True or false?: Nineteenth-century Sapmi fertility in qualitative vs. demographic sources
2012 (English)In: The History of the Family, ISSN 1081-602X, E-ISSN 1873-5398, Vol. 17, no 2, 157-177 p.Article in journal (Refereed) Published
There is limited knowledge about childbirth and childcare among Arctic indigenous peoples in historical times, and the Swedish Sami are no exception. The main aim of the present study is to investigate whether the Sami experienced fertility trends parallel to those of the rest of the population in the area and in Sweden as a whole. Digitized parish records offer a unique possibility to include comparisons from ethnic, cultural, geographical and long-term perspectives. The present study compares the statements about fertility and childcare provided by qualitative sources with data from quantitative demographic investigations. This comparison reveals a contrasting picture, from which it is evident that contemporary observers' impressions of the Sami and their childbirths were somewhat inaccurate. Opposite to what the qualitative sources claimed Sami fertility was higher than the national average rates. Moreover, crude birth rates were high and the average number of children in families exceeded what was generally claimed. We can conclude that the statements made by clergy, physicians and travelers concerning childbirth among the Sami did not correspond particularly well with the demographic reality.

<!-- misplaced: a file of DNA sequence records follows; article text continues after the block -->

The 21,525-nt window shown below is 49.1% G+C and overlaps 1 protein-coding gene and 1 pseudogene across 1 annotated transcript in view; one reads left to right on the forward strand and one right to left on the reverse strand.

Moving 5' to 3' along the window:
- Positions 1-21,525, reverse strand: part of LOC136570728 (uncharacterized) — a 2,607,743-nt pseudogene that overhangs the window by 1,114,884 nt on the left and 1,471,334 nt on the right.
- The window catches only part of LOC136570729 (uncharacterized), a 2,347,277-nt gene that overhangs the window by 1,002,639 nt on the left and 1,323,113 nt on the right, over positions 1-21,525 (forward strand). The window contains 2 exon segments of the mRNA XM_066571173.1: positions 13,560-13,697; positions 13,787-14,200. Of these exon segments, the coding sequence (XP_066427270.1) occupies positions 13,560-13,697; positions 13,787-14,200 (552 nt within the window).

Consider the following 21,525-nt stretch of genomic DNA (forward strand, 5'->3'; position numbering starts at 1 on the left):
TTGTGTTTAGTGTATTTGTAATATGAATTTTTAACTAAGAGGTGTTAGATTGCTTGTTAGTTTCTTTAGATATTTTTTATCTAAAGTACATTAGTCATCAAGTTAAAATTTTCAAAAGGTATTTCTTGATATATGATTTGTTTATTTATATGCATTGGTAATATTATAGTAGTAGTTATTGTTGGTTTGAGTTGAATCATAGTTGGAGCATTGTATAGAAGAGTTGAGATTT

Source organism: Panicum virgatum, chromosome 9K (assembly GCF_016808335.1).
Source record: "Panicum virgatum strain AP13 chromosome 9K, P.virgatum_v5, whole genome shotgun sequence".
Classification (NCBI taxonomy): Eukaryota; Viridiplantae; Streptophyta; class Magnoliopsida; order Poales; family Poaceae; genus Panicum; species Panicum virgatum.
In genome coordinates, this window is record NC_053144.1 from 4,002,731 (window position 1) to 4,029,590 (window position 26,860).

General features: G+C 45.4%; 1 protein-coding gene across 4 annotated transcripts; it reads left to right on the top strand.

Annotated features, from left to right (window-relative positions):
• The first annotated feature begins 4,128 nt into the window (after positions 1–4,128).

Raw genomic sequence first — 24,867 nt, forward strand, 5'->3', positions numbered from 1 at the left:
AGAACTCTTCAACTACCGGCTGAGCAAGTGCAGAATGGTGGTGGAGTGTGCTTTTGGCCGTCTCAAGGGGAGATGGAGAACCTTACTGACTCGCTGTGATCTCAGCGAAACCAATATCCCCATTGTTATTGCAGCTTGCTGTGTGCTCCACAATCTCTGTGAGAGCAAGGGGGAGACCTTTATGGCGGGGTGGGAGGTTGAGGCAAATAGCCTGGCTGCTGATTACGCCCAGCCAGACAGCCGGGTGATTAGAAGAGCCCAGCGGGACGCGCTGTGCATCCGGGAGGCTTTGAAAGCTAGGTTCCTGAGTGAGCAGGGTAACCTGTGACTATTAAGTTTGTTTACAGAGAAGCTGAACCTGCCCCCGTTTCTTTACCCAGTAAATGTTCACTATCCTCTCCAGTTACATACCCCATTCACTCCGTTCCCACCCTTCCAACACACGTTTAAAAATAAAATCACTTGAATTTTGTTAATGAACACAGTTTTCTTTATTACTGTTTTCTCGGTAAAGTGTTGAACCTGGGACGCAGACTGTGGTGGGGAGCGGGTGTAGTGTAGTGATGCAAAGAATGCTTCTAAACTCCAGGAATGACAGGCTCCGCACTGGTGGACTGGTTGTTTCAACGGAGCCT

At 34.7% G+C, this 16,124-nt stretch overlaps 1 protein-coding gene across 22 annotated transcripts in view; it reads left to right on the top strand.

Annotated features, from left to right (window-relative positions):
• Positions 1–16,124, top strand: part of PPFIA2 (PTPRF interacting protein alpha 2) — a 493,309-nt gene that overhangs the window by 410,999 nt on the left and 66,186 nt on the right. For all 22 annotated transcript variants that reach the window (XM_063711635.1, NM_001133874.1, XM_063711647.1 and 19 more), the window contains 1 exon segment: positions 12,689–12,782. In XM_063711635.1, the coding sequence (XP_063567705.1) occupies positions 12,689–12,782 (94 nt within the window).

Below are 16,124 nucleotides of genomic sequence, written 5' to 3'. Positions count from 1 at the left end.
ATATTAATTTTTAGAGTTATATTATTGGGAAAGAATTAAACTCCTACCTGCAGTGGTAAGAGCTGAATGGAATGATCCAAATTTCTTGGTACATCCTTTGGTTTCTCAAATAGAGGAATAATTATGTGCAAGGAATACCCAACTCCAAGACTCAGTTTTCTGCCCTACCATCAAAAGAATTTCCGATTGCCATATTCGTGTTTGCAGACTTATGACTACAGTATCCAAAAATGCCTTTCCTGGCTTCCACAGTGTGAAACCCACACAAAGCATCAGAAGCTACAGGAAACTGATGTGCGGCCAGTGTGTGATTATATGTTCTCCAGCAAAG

Place, publisher, year, edition, pages
2012. Vol. 17, no 2, 157-177 p.
fertility, family, indigenous population, demography, infant mortality, Sweden
IdentifiersURN: urn:nbn:se:umu:diva-61239DOI: 10.1080/1081602X.2012.687831ISI: 000309285100004OAI: oai:DiVA.org:umu-61239DiVA: diva2:565370